06/10/2009, 00.00
ASIA
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Swine flu: WHO braced to declare global “pandemic”

The raising of alert levels due to an increase in infections in Australia and the strong spread of the virus among Canada’s Inuit. WHO fears panic and over reaction. So far 26500 infections and 140 deaths, no different to a normal flu.
Geneva (AsiaNews/Agencies) – The World Health Organisation (WHO) is bracing itself to declare the first ever ‘global pandemic’, rising its alert level for seine flu.  The decision appears due to an increase in infection rates in Australia, over 100 cases, and concern for its affects on some Canadian populations particularly the Inuits.

Keiji Fukuda, deputy director general of the WHO reports “the situation has really evolved over the past few days.  We are very close to admitting that we find ourselves in a pandemic situation”.

Fukuda is however concerned by possible over-reactions: hospitals could be overcome by people in a state of panic, in search of help, who are not sick, while others who are infected by the virus are forgotten.  Among exaggerated reactions already taking place is that fact that many people have stopped eating pork, because the virus is called ‘Swine Flu’; pig meat imports have been banned and in Egypt pig farms were ordered to slaughter their stock.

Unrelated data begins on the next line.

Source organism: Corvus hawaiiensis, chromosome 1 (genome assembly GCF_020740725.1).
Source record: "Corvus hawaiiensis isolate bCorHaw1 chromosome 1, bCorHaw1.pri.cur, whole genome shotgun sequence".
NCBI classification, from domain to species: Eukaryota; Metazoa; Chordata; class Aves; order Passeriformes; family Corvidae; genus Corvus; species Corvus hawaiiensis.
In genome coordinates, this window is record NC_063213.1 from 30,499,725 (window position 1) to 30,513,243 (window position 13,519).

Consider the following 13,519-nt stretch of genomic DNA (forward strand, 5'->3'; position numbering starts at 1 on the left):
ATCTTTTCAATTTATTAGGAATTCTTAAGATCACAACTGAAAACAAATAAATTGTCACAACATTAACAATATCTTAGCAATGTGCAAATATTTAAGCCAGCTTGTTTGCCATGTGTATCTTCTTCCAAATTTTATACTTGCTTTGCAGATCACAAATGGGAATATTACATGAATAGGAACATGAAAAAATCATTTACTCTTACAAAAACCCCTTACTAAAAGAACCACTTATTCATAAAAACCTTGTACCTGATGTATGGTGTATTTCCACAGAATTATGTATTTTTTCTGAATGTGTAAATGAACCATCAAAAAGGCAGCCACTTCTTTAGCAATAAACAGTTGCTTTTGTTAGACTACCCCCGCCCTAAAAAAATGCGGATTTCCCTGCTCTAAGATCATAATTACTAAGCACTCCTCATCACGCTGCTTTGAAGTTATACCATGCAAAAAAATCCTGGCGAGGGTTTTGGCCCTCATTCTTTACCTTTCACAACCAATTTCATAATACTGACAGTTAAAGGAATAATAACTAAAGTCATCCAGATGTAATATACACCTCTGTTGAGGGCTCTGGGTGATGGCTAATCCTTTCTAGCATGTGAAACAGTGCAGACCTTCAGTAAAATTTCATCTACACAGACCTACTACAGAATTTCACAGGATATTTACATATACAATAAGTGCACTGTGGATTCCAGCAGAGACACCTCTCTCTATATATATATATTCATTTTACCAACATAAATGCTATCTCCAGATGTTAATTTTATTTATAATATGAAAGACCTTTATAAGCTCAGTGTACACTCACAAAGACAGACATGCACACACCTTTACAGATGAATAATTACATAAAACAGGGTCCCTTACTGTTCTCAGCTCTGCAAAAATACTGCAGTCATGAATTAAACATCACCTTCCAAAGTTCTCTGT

So far A/H1N1 virus has infected 26500 in 73 nations; of these 140 have died, mainly in Mexico (100).  The percentage of deaths from the flu virus is no greater than those of a normal seasonal flu.  What is abnormal is the fact that the majority of those infected are young people. According to some analysts older generations are in a sense immune to the flu because of previous contact with other Asian flu types.

One of the groups to suffer most from the H1N1 virus are Canada’s Inuits, many of whom have had to be hospitalised.  It is still unclear whether the cause is genetic or linked to their poverty.

The WHO decision to raise the alert level to the maximum 6, will force pharmaceutical companies to begin production on a vaccine.  Already many countries such as the US, Canada and Great Britain have began to stockpile vaccines; many developing nations instead find are left without.

 

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